Dan Walters

California’s perpetual war over schools flares on several fronts

Student Julia Macias, a plaintiff and Los Angeles Unified School District middle school student, comments on the Vergara v. California lawsuit verdict in Los Angeles, on June 10, 2014. Others from left, parents, Joe Macias, with wife, Evelyn, and their daughter Lucy, Russlyn Ali, former assistant secretary of U.S. Education Department Office for Civil Rights, and Students Matter founder David Welch.
Student Julia Macias, a plaintiff and Los Angeles Unified School District middle school student, comments on the Vergara v. California lawsuit verdict in Los Angeles, on June 10, 2014. Others from left, parents, Joe Macias, with wife, Evelyn, and their daughter Lucy, Russlyn Ali, former assistant secretary of U.S. Education Department Office for Civil Rights, and Students Matter founder David Welch. Associated Press file

California’s perpetual political war over the direction of its immense public education system flared up on several fronts this week without either side striking a decisive blow.

In Washington, the U.S. Supreme Court refused, as expected, to reopen a California lawsuit challenging mandatory dues that teachers and other school employees must pay to unions.

The suit was widely expected to prevail before conservative Justice Antonin Scalia died, leaving the court with a 4-4 tie on the union dues case, as well as many other major issues.

In Sacramento, the California Teachers Association and education reform groups formed a rare alliance, albeit for different reasons, to successfully oppose a mild overhaul of teacher tenure rules.

The CTA and its allies said the bill, Assembly Bill 934, would go too far and would undermine teacher rights, while EdVoice, Students Matter and other reform groups said it didn’t go far enough.

Students Matter had convinced a Superior Court judge that teacher tenure and layoff rules deprive poor students of equal educations, but an appellate court overturned his ruling. The case, Vergara v. California, had sparked legislative efforts to reform the rules, but when the decision was overturned, the atmosphere changed.

Assemblywoman Susan Bonilla, D-Concord, offered a watered-down reform in AB 934, centered on extending the probationary period for new teachers from two to three years, but it drew just two votes in the Senate Education Committee.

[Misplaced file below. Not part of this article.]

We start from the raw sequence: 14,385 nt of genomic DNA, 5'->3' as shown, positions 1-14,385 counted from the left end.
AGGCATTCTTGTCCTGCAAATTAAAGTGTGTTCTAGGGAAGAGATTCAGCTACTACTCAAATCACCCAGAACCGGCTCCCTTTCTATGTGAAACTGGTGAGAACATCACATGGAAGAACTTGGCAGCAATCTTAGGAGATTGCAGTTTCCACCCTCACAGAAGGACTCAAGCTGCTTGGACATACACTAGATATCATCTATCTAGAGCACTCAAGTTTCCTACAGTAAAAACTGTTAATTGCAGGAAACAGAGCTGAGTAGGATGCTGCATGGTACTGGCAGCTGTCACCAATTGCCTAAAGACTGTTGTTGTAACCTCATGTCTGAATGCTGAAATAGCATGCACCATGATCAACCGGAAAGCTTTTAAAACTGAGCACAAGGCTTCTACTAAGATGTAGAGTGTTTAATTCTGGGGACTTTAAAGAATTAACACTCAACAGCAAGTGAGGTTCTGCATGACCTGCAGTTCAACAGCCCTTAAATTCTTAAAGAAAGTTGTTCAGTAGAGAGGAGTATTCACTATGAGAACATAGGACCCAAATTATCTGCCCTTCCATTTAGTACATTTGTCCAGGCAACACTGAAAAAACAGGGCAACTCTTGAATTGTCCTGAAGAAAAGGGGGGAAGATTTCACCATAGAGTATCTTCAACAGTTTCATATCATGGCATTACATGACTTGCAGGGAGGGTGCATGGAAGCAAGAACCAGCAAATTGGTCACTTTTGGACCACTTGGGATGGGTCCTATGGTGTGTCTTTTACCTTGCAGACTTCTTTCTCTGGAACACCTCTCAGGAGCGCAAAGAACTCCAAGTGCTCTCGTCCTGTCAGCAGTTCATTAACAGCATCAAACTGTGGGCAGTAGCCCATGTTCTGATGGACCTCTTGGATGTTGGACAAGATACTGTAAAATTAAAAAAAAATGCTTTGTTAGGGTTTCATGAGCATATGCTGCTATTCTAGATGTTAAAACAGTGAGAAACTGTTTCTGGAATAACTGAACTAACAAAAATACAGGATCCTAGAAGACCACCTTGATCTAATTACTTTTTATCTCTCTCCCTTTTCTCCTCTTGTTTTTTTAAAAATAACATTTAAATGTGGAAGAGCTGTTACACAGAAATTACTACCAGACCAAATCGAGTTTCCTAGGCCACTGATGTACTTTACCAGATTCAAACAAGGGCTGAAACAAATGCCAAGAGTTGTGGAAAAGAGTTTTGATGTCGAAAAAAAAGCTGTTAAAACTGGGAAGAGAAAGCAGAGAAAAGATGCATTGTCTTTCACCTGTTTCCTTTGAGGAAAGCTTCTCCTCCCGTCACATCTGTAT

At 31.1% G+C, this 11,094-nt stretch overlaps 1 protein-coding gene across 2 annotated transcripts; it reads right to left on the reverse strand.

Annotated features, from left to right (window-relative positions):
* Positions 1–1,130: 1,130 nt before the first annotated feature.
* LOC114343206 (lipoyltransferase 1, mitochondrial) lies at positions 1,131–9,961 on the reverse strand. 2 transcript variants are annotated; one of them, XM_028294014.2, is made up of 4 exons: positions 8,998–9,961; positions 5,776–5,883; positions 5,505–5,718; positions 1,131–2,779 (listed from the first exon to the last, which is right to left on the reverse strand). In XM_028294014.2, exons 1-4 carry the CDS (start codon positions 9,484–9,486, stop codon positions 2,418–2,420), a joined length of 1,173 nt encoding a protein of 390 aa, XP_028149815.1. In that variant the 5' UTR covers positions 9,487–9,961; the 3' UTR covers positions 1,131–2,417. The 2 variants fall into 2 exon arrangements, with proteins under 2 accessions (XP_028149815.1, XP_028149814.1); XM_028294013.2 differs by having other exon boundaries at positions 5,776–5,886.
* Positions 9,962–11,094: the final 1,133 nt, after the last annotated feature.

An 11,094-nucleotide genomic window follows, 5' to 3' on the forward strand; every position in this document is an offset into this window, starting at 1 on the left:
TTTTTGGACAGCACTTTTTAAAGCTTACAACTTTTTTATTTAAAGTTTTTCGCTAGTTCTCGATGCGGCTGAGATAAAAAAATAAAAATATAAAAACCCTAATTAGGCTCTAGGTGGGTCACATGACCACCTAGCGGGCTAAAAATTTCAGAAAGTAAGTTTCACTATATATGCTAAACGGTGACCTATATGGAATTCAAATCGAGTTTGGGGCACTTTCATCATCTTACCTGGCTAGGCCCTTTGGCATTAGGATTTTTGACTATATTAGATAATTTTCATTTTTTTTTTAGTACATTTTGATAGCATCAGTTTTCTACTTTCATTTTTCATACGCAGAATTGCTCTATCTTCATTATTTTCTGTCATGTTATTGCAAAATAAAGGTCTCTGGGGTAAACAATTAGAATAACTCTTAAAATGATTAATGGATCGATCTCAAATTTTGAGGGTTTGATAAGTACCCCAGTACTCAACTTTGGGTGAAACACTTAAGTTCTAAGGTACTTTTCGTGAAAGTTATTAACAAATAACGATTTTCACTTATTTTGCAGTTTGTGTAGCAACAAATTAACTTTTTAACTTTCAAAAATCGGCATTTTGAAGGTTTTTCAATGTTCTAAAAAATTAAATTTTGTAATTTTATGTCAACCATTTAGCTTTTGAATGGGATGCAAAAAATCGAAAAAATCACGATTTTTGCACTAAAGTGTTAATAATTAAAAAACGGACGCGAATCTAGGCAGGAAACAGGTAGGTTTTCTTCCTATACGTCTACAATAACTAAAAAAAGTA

The same committee did, however, approve Assembly Bill 2548, over the CTA’s objections. Assemblywoman Shirley Weber, D-San Diego, had strong support from the school reform and civil rights advocates for her bill, which would set parameters for a new “accountability” system being written by the state Board of Education.

The system is supposed to merge the standards of a new federal school law with the state’s new Local Control Funding Formula’s emphasis on closing the “achievement gap” separating poor and English-learner students from their more privileged classmates.

Reformers have criticized the board’s preliminary drafts as being too fuzzy and not giving parents clear measures of how their children’s schools are performing.

A CTA representative told the committee that Weber’s bill is “premature,” because the school board is still working on the accountability system, but she countered that the Legislature should intervene now, before the system is locked into place later this year.

The passage of the federal Every Student Succeeds Act complicates the process because it calls for several specific measures of achievement, while the plan being drafted by the school board’s staff and consultants has shied away from specifics, especially academic tests, in favor of “multiple measures.”

Gov. Jerry Brown has favored allowing the board, headed by his top education adviser, Michael Kirst, to handle the issue and may veto Weber’s bill if it reaches him.

Underlying the entire issue is whether schools, individual teachers – or anyone – will be accountable if the gap persists.

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